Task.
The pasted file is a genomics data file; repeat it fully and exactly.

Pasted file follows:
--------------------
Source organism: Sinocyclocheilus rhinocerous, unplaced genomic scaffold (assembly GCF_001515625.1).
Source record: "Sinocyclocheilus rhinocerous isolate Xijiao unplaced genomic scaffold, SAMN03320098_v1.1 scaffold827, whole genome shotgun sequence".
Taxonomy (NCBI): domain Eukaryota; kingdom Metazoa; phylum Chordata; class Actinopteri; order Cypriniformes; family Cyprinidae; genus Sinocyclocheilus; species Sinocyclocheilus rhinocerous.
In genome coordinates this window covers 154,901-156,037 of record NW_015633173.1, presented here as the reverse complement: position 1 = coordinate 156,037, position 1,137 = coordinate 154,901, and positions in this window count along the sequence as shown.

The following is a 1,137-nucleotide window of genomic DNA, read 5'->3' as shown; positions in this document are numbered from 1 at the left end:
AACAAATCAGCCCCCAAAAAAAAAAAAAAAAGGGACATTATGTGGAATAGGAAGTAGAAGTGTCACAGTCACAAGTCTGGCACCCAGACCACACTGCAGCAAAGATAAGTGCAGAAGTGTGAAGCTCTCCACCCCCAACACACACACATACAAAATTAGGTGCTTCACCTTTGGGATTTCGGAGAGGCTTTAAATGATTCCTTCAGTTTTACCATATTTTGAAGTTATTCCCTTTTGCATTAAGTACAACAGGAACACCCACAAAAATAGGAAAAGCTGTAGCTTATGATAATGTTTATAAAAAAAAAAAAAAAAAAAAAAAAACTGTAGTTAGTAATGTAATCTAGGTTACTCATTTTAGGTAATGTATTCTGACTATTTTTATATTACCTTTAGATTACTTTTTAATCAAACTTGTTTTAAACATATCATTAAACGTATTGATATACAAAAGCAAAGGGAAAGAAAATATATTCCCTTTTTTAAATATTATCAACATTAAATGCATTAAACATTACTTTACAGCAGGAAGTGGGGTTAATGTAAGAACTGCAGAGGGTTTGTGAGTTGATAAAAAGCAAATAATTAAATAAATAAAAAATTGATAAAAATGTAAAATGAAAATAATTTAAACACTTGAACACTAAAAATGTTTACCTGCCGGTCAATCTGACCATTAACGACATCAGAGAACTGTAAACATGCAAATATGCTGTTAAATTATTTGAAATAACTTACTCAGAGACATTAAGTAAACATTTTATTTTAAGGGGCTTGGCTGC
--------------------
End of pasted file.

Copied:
Source organism: Sinocyclocheilus rhinocerous, unplaced genomic scaffold (assembly GCF_001515625.1).
Source record: "Sinocyclocheilus rhinocerous isolate Xijiao unplaced genomic scaffold, SAMN03320098_v1.1 scaffold827, whole genome shotgun sequence".
Taxonomy (NCBI): domain Eukaryota; kingdom Metazoa; phylum Chordata; class Actinopteri; order Cypriniformes; family Cyprinidae; genus Sinocyclocheilus; species Sinocyclocheilus rhinocerous.
In genome coordinates this window covers 154,901-156,037 of record NW_015633173.1, presented here as the reverse complement: position 1 = coordinate 156,037, position 1,137 = coordinate 154,901, and positions in this window count along the sequence as shown.

The following is a 1,137-nucleotide window of genomic DNA, read 5'->3' as shown; positions in this document are numbered from 1 at the left end:
AACAAATCAGCCCCCAAAAAAAAAAAAAAAAGGGACATTATGTGGAATAGGAAGTAGAAGTGTCACAGTCACAAGTCTGGCACCCAGACCACACTGCAGCAAAGATAAGTGCAGAAGTGTGAAGCTCTCCACCCCCAACACACACACATACAAAATTAGGTGCTTCACCTTTGGGATTTCGGAGAGGCTTTAAATGATTCCTTCAGTTTTACCATATTTTGAAGTTATTCCCTTTTGCATTAAGTACAACAGGAACACCCACAAAAATAGGAAAAGCTGTAGCTTATGATAATGTTTATAAAAAAAAAAAAAAAAAAAAAAAAACTGTAGTTAGTAATGTAATCTAGGTTACTCATTTTAGGTAATGTATTCTGACTATTTTTATATTACCTTTAGATTACTTTTTAATCAAACTTGTTTTAAACATATCATTAAACGTATTGATATACAAAAGCAAAGGGAAAGAAAATATATTCCCTTTTTTAAATATTATCAACATTAAATGCATTAAACATTACTTTACAGCAGGAAGTGGGGTTAATGTAAGAACTGCAGAGGGTTTGTGAGTTGATAAAAAGCAAATAATTAAATAAATAAAAAATTGATAAAAATGTAAAATGAAAATAATTTAAACACTTGAACACTAAAAATGTTTACCTGCCGGTCAATCTGACCATTAACGACATCAGAGAACTGTAAACATGCAAATATGCTGTTAAATTATTTGAAATAACTTACTCAGAGACATTAAGTAAACATTTTATTTTAAGGGGCTTGGCTGC